Originally announced and previewed back in October 2011, the Dart language has been variously billed by Google as "a new language for scalable Web app engineering" and "a language for structured Web programming."
The language is reminiscent of C++ and C#, but one of its most touted features -- not shared with those languages -- is optional typing. Google claims this allows for rapid application development, since types can be added later as needed, and there is no discernible impact on performance either way.
Right now, though, no browser runs Dart -- not even Google's own Chrome. Instead, Google has a special build of Chromium, Dartium, which implements the Dart VM and is shipped with the Dart Editor and Dart SDK. No timeframe has been given as to when Dart would be added to Chrome, even as an unstable opt-in feature.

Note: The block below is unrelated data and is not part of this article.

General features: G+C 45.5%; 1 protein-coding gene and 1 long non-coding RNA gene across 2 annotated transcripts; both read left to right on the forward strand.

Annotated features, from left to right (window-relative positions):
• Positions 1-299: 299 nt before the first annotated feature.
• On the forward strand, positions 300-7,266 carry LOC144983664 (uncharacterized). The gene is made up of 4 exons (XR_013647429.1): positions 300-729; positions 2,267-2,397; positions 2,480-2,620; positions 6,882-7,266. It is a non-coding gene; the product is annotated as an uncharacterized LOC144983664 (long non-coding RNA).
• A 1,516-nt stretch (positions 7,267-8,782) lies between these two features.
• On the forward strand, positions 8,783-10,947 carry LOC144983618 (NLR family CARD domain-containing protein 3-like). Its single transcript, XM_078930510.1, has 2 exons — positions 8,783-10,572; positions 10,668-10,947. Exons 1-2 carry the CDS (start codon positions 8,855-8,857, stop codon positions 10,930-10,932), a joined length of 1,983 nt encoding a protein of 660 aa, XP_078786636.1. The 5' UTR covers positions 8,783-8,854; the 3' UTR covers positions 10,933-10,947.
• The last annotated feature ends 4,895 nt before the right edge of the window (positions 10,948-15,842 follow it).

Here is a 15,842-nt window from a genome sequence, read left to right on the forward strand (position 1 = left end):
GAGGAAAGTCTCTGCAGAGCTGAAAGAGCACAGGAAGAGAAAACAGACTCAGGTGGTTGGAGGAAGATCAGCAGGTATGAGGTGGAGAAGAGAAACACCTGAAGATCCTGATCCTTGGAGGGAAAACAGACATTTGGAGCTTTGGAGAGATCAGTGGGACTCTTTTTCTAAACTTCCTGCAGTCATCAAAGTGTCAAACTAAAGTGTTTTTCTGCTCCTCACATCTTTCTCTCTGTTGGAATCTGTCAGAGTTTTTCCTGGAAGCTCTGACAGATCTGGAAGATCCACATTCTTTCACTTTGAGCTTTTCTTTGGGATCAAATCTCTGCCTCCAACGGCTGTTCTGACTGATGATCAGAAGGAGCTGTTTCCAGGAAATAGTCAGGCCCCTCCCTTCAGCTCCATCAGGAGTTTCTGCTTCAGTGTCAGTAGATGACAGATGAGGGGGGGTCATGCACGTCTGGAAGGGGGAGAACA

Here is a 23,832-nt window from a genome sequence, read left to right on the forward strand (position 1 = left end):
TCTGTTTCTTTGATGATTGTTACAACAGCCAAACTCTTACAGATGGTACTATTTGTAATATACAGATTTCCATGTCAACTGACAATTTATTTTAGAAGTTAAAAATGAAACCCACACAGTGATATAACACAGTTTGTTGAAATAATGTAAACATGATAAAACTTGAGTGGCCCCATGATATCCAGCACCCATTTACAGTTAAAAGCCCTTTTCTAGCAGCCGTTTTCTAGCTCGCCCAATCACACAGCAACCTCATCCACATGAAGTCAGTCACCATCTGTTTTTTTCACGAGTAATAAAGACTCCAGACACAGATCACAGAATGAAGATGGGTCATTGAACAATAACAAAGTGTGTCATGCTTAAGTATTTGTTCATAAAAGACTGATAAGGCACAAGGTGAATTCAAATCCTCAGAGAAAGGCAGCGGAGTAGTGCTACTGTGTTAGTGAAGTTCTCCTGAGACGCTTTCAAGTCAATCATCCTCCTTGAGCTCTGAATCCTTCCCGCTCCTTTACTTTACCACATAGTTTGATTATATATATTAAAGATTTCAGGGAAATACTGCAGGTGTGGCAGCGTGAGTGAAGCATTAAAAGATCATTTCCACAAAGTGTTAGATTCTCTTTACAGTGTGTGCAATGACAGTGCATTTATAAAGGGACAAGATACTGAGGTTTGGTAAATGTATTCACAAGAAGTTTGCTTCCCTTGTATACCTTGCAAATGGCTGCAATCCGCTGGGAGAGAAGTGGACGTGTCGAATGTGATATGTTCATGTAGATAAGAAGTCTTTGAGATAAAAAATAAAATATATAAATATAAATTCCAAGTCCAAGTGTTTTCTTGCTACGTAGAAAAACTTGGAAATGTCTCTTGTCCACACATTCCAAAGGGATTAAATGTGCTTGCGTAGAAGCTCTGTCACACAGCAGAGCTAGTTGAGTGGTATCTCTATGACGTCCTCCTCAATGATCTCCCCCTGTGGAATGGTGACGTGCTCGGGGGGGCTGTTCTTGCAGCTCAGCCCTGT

This story, "Google's Dart language turns 1(.0)," was originally published at InfoWorld.com. Get the first word on what the important tech news really means with the InfoWorld Tech Watch blog. For the latest developments in business technology news, follow InfoWorld.com on Twitter.